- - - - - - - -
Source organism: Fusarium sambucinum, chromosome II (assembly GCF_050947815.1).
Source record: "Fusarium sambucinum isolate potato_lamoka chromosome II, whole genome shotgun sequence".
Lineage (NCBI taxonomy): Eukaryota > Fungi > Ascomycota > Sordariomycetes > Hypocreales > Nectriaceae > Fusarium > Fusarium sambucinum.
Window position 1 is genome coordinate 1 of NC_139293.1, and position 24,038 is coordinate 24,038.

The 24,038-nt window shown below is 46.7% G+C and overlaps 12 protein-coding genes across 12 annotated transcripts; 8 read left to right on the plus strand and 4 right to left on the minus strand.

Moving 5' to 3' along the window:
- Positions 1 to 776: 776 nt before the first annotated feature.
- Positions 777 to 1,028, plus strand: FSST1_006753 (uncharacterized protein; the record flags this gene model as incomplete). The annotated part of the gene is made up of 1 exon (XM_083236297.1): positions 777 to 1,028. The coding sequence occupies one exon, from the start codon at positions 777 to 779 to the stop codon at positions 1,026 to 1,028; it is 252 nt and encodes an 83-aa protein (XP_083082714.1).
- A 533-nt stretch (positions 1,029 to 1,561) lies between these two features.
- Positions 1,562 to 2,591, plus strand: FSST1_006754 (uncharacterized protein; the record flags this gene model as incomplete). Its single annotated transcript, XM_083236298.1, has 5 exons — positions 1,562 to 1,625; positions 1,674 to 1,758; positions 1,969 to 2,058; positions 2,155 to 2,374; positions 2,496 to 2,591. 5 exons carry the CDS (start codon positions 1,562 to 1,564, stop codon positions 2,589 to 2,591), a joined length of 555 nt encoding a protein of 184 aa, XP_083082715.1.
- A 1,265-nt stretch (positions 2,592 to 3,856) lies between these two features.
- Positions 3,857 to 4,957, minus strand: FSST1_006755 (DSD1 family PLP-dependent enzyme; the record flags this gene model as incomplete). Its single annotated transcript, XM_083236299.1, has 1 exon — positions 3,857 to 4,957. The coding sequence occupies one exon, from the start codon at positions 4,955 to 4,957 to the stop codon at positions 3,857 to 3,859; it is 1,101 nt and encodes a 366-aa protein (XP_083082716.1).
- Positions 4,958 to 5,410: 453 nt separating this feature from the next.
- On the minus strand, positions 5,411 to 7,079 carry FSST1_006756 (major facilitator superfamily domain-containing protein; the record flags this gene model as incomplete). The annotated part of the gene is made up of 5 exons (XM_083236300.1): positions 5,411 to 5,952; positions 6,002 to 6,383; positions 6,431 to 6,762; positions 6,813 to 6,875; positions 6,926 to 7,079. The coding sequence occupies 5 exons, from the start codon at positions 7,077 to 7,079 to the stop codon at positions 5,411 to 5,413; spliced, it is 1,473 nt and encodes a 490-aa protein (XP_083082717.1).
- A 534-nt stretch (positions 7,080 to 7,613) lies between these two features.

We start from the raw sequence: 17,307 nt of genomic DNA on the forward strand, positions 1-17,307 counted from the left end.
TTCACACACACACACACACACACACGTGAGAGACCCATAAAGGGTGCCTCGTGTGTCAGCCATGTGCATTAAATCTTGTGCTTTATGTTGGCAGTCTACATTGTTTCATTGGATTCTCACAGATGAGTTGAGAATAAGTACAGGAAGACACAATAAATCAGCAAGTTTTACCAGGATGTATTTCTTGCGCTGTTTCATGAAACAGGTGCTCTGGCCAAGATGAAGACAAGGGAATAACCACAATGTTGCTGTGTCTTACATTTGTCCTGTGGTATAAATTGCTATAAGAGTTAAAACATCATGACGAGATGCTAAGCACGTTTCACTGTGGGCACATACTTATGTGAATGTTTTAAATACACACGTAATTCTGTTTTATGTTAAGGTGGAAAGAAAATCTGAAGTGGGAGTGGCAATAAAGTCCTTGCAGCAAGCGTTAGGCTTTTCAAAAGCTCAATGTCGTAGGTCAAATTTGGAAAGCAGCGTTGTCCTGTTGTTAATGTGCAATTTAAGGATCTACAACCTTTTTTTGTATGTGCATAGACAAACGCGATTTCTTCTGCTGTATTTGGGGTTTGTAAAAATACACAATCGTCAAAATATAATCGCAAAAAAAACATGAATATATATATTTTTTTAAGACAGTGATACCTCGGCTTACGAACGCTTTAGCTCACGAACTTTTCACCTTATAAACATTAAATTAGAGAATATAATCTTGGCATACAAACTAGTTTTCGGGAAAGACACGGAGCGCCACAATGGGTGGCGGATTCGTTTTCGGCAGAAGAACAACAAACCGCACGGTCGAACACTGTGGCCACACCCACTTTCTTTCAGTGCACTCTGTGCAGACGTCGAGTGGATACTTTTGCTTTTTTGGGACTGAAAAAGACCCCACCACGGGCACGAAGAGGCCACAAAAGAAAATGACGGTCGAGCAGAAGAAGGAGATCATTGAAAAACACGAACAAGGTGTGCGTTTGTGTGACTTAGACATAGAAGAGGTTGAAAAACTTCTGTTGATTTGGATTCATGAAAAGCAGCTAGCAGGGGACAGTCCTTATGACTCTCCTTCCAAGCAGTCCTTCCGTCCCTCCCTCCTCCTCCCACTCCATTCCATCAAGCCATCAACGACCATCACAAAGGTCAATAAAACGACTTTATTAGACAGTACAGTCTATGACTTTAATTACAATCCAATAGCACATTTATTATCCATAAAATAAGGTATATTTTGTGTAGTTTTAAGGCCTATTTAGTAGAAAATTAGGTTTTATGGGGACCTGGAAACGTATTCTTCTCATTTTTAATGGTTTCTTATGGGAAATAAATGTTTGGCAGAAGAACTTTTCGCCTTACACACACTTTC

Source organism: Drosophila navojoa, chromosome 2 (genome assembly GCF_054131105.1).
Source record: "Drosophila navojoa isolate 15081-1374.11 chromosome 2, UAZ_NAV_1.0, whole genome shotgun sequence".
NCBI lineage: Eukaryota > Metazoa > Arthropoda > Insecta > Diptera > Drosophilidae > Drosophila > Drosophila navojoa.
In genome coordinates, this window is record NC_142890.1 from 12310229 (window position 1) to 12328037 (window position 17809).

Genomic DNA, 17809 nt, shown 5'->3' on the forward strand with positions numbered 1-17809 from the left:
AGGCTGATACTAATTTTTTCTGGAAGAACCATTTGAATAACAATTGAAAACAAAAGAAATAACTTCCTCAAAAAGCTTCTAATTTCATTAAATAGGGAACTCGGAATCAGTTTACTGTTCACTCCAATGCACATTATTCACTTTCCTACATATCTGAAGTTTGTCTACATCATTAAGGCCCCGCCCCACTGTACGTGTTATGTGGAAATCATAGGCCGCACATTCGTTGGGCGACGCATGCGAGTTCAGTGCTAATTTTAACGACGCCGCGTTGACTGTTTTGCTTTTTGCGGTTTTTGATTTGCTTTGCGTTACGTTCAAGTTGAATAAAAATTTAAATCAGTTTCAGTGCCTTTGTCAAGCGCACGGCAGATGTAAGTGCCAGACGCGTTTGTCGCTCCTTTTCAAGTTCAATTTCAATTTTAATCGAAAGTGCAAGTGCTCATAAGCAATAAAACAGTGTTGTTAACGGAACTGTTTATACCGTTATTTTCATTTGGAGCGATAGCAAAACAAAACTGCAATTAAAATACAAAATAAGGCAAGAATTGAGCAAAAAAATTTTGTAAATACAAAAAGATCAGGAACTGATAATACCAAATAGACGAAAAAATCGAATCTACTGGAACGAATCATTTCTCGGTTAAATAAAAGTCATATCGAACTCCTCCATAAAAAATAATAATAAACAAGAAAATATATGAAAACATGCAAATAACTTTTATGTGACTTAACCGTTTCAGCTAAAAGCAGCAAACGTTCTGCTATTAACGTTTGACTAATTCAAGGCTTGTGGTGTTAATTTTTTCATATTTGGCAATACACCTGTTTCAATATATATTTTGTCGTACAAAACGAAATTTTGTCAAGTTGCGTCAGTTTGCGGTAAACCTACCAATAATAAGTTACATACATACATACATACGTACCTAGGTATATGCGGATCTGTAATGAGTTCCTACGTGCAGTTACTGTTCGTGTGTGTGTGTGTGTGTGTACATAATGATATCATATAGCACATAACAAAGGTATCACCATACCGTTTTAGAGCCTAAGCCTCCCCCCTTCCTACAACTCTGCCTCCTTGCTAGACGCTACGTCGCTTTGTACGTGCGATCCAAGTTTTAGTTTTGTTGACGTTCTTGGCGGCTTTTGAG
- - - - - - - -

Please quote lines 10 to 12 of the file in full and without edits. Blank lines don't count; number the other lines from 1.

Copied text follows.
- Positions 1,562 to 2,591, plus strand: FSST1_006754 (uncharacterized protein; the record flags this gene model as incomplete). Its single annotated transcript, XM_083236298.1, has 5 exons — positions 1,562 to 1,625; positions 1,674 to 1,758; positions 1,969 to 2,058; positions 2,155 to 2,374; positions 2,496 to 2,591. 5 exons carry the CDS (start codon positions 1,562 to 1,564, stop codon positions 2,589 to 2,591), a joined length of 555 nt encoding a protein of 184 aa, XP_083082715.1.
- A 1,265-nt stretch (positions 2,592 to 3,856) lies between these two features.
- Positions 3,857 to 4,957, minus strand: FSST1_006755 (DSD1 family PLP-dependent enzyme; the record flags this gene model as incomplete). Its single annotated transcript, XM_083236299.1, has 1 exon — positions 3,857 to 4,957. The coding sequence occupies one exon, from the start codon at positions 4,955 to 4,957 to the stop codon at positions 3,857 to 3,859; it is 1,101 nt and encodes a 366-aa protein (XP_083082716.1).